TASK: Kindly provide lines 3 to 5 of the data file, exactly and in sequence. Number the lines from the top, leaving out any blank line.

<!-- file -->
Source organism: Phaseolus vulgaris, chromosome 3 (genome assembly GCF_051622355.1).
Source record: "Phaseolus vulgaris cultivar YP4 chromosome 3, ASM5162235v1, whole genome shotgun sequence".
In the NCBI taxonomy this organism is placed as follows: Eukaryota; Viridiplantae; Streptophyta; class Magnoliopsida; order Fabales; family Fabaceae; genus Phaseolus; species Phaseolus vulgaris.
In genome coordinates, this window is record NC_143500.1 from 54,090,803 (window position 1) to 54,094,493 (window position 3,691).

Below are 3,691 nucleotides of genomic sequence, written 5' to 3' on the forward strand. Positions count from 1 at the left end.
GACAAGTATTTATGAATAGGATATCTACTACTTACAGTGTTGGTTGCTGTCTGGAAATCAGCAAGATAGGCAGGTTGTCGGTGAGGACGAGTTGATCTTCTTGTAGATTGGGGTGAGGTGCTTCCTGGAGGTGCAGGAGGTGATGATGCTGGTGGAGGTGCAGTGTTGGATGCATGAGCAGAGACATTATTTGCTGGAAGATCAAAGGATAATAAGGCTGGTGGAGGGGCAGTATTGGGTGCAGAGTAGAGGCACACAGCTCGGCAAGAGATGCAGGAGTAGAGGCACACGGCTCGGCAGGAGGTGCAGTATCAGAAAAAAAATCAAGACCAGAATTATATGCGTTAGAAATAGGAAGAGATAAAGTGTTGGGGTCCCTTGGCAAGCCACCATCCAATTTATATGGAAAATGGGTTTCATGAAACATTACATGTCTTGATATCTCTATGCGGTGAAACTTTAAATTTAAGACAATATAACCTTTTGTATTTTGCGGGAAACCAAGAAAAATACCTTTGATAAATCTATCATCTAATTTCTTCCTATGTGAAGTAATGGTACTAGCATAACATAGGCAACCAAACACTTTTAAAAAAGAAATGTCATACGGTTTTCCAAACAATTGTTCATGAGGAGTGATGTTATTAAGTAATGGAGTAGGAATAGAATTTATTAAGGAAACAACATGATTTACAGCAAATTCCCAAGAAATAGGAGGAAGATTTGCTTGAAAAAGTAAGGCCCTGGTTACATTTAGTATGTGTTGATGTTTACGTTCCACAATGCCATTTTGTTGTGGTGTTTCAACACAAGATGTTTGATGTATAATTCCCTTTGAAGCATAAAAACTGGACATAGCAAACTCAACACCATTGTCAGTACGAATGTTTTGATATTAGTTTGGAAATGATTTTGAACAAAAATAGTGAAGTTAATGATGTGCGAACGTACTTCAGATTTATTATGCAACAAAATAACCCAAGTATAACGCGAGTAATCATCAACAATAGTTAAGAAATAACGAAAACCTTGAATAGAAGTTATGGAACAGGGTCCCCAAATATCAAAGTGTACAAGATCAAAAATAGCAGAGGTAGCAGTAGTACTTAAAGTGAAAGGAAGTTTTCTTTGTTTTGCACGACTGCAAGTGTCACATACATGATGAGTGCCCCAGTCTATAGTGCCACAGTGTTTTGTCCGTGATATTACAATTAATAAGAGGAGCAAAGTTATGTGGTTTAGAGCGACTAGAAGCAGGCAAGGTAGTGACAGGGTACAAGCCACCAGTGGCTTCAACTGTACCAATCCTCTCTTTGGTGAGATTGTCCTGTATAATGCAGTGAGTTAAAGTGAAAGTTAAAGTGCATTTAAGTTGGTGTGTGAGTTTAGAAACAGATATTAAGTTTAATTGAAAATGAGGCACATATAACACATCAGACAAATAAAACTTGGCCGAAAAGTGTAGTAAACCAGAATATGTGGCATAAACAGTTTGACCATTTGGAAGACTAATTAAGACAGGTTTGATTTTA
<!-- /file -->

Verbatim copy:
In the NCBI taxonomy this organism is placed as follows: Eukaryota; Viridiplantae; Streptophyta; class Magnoliopsida; order Fabales; family Fabaceae; genus Phaseolus; species Phaseolus vulgaris.
In genome coordinates, this window is record NC_143500.1 from 54,090,803 (window position 1) to 54,094,493 (window position 3,691).

Below are 3,691 nucleotides of genomic sequence, written 5' to 3' on the forward strand. Positions count from 1 at the left end.